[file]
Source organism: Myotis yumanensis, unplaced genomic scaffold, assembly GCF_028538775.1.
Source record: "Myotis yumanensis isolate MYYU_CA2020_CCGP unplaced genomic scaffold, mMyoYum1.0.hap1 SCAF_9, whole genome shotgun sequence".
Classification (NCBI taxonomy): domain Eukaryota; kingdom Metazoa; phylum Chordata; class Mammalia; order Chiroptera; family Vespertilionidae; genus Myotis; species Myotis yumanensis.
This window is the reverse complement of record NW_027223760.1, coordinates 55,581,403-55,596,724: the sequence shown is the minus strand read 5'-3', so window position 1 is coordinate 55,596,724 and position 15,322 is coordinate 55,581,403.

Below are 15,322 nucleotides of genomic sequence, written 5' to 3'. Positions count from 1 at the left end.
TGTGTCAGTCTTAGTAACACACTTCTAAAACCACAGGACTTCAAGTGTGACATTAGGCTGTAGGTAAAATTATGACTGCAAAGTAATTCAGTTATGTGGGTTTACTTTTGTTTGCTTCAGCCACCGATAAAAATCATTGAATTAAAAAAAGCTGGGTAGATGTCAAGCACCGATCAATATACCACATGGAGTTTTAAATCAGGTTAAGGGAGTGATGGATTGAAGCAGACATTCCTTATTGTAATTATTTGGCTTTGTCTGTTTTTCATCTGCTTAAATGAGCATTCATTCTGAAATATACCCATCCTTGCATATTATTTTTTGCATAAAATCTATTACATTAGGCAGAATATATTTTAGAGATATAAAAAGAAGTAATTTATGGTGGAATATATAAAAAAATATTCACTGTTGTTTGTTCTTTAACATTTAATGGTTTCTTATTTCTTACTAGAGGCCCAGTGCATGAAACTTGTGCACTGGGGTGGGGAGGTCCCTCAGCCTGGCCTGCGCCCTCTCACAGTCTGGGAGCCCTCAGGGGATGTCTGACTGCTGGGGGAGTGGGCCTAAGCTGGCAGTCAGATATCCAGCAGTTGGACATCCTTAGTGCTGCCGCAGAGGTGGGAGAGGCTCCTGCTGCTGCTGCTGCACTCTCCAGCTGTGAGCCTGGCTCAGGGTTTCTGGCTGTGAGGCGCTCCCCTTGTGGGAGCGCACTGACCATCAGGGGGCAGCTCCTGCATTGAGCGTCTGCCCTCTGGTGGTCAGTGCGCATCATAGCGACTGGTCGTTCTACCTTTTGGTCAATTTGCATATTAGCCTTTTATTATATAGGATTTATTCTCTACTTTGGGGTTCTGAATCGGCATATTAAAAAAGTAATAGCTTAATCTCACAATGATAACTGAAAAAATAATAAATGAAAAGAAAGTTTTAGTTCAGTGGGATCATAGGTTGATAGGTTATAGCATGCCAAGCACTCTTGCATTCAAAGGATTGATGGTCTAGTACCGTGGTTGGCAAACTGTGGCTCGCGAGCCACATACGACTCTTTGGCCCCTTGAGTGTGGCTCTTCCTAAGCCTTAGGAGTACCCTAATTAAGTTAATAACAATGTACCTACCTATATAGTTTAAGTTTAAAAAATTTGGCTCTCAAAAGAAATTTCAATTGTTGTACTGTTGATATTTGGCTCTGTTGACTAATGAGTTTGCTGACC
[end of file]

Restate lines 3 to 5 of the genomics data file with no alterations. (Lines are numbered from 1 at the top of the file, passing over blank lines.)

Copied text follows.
Classification (NCBI taxonomy): domain Eukaryota; kingdom Metazoa; phylum Chordata; class Mammalia; order Chiroptera; family Vespertilionidae; genus Myotis; species Myotis yumanensis.
This window is the reverse complement of record NW_027223760.1, coordinates 55,581,403-55,596,724: the sequence shown is the minus strand read 5'-3', so window position 1 is coordinate 55,596,724 and position 15,322 is coordinate 55,581,403.

Below are 15,322 nucleotides of genomic sequence, written 5' to 3'. Positions count from 1 at the left end.